Characteristics and Historical Survey of the Occultist Current
The so-called occultist current which flourished from the second half of the nineteenth to the first half of the twentieth centuries seems to display five characteristics which mark its originality within the context of the other Western esoteric currents:
- A new attempt at synthesizing the so-called esoteric tradition as the occultists of that time from the middle of the nineteenth up to the first half of the twentieth centuries saw it. It was a matter of integrating—more than had been hitherto the case—a variety of new elements, like the tarot and Eastern (mostly Indian) forms of religious wisdom.
- A strong emphasis on the importance and the practice of the so-called occult sciences, namely alchemy, astrology, Qabbalah, and in particular "magic" (understood mostly within the context of Western magical traditions).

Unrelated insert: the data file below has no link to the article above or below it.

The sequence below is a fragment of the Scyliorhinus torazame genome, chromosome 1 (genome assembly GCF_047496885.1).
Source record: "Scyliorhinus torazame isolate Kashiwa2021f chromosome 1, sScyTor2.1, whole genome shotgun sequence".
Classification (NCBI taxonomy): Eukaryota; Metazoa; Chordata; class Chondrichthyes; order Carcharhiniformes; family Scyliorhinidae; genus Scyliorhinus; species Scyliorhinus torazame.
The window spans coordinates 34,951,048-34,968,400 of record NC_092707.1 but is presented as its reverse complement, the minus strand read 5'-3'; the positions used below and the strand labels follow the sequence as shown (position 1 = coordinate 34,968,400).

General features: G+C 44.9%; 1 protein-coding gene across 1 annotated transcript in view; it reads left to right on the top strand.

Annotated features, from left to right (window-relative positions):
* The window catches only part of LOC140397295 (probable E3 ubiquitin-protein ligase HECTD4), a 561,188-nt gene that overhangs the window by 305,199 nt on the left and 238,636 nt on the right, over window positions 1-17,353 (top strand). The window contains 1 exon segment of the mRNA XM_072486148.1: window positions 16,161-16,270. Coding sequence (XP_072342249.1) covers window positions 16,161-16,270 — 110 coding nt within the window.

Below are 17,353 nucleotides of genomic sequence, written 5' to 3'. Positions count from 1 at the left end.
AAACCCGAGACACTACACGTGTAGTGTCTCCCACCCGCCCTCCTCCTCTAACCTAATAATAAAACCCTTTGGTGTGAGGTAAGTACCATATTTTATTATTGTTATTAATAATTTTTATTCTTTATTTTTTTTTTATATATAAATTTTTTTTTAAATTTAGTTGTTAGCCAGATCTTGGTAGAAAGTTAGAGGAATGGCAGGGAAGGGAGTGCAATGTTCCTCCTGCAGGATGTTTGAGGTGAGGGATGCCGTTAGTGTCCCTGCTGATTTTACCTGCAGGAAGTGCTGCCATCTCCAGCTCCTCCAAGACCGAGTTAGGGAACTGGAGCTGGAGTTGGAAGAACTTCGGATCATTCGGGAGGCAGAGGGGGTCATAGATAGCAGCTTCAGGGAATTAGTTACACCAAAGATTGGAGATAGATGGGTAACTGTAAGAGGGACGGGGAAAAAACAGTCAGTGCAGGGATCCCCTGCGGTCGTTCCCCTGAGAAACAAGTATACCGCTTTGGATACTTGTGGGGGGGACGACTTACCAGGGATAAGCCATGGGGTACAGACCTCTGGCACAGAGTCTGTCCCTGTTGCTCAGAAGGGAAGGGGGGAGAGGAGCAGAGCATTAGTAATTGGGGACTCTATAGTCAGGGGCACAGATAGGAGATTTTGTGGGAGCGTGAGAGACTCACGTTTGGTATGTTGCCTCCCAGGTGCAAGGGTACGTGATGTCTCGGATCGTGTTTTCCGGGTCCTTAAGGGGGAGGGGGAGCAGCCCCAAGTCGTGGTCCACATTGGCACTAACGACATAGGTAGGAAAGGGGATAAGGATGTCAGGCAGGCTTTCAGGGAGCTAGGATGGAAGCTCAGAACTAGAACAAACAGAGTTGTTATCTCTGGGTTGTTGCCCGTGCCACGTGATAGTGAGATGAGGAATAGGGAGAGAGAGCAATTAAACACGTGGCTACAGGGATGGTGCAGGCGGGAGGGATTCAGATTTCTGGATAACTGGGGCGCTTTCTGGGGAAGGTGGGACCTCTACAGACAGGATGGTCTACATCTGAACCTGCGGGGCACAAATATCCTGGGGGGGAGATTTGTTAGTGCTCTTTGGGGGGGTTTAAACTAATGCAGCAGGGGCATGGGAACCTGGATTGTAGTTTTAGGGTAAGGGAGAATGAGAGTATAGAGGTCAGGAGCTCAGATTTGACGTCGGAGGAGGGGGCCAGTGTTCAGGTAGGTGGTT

- An attempt at legitimizing its positions in establishing a dialectical relationship of acceptance and refusal with mainstream science and/or the positivistic culture of the time. Indeed, this current presented itself as an alternative to the triumph of scientism. Generally, occultists did not condemn scientific progress or modernity. Rather, they tried to integrate them within a global vision likely to make the vacuousness of materialism more apparent. In this an echo of the program of the Naturphilosophie of the end of the eighteenth and of the first half of the nineteenth centuries can be recognized but the new orientation differed, in particular because of its marked penchant for uncommon phenomena and scientific or pseudo-scientific experimentations.